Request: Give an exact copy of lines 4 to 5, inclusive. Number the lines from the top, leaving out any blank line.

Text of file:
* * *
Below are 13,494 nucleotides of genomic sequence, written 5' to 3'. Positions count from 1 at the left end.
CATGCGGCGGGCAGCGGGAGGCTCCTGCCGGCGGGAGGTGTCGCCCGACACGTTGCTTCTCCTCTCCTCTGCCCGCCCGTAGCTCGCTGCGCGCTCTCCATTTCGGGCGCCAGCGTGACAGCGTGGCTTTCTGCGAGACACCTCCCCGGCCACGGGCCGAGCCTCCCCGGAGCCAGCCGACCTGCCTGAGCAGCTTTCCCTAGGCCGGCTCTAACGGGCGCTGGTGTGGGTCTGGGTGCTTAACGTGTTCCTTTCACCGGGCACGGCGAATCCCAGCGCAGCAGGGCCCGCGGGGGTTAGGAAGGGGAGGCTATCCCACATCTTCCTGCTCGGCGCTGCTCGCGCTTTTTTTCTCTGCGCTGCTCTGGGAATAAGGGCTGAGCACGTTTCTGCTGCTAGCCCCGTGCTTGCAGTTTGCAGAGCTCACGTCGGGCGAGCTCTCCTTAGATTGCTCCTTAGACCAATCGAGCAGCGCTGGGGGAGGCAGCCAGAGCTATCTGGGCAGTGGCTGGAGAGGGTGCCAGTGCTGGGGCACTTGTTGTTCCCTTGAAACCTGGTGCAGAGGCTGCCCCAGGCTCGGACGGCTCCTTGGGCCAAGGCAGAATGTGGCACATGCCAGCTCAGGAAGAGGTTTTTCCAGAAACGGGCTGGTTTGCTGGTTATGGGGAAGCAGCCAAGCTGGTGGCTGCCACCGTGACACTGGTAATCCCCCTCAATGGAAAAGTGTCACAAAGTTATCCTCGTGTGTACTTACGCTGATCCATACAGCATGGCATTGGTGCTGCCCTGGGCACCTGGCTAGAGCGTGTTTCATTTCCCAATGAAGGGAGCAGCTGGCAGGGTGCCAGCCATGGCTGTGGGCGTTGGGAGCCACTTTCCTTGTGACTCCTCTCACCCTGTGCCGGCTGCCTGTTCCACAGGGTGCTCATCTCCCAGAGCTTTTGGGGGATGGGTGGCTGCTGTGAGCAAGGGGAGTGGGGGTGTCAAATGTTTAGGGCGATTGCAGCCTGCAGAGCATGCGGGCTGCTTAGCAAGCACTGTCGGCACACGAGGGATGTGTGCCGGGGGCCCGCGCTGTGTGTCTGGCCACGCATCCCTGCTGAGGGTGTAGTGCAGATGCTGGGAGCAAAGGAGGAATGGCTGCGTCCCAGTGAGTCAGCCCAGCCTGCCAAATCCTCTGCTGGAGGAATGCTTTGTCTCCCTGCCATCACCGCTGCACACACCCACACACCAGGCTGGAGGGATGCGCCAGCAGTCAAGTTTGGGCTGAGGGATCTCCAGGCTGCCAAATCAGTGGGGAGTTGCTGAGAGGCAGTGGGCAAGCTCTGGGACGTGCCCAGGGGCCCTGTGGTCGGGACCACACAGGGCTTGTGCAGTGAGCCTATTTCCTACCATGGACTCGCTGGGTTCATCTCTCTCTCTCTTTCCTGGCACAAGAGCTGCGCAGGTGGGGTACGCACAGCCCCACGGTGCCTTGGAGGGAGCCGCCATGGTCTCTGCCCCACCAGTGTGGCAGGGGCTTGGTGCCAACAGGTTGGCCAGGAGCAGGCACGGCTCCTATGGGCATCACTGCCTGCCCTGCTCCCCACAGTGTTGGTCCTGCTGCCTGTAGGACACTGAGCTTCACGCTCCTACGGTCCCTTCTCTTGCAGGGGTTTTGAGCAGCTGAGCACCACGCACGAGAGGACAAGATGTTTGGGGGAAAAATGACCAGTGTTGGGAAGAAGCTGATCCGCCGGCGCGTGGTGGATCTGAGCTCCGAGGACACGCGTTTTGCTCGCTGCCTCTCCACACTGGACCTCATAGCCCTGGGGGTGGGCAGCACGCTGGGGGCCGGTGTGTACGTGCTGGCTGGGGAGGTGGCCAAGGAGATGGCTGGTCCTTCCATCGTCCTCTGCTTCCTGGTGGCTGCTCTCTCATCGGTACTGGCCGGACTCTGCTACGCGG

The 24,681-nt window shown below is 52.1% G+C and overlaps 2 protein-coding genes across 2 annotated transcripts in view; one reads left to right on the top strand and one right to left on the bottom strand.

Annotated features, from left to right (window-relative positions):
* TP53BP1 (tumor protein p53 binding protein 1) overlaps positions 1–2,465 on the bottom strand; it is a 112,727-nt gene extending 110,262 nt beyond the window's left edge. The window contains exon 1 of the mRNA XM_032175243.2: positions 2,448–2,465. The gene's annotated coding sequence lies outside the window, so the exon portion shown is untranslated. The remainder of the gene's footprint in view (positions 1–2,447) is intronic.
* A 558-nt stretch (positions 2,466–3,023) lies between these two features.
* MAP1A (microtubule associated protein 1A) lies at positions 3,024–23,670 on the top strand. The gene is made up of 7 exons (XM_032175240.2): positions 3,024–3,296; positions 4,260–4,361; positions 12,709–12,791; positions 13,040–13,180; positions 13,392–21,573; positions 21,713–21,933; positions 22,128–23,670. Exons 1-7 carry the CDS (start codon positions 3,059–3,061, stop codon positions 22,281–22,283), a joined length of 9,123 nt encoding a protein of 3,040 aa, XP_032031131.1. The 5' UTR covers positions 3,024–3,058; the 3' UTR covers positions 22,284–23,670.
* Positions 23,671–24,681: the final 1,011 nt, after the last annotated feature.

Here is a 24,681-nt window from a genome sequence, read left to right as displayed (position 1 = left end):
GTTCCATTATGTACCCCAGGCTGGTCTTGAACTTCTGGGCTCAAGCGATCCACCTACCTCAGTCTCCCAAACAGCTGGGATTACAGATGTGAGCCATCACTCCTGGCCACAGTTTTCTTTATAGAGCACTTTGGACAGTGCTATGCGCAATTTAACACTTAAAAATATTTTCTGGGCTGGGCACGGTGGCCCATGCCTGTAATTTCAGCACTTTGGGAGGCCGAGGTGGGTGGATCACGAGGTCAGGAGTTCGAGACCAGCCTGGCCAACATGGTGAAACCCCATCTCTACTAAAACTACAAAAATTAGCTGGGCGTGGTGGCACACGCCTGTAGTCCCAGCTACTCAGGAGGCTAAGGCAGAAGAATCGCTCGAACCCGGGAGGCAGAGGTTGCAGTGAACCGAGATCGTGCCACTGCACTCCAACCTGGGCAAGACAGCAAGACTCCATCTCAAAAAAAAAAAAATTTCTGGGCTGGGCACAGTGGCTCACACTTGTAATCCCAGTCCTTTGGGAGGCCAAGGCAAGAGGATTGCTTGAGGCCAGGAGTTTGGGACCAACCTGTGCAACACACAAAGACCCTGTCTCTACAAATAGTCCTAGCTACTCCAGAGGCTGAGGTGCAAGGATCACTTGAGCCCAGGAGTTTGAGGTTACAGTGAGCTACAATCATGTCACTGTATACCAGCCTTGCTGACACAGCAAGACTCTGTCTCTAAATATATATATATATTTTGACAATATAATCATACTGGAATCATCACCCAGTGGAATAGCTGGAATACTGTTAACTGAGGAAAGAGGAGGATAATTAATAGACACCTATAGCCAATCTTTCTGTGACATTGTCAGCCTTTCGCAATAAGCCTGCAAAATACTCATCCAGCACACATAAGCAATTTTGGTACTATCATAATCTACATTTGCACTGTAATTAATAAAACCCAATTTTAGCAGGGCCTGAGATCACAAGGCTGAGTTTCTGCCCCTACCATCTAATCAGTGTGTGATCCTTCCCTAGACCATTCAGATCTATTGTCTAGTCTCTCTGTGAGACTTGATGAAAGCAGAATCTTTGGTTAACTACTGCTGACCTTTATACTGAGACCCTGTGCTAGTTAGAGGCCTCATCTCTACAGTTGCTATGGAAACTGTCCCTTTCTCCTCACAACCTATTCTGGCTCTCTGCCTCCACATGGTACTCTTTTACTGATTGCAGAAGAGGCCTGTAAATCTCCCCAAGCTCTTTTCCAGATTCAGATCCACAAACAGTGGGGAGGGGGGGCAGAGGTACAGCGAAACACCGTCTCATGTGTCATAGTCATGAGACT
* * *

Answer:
Annotated features, from left to right (window-relative positions):
* TP53BP1 (tumor protein p53 binding protein 1) overlaps positions 1–2,465 on the bottom strand; it is a 112,727-nt gene extending 110,262 nt beyond the window's left edge. The window contains exon 1 of the mRNA XM_032175243.2: positions 2,448–2,465. The gene's annotated coding sequence lies outside the window, so the exon portion shown is untranslated. The remainder of the gene's footprint in view (positions 1–2,447) is intronic.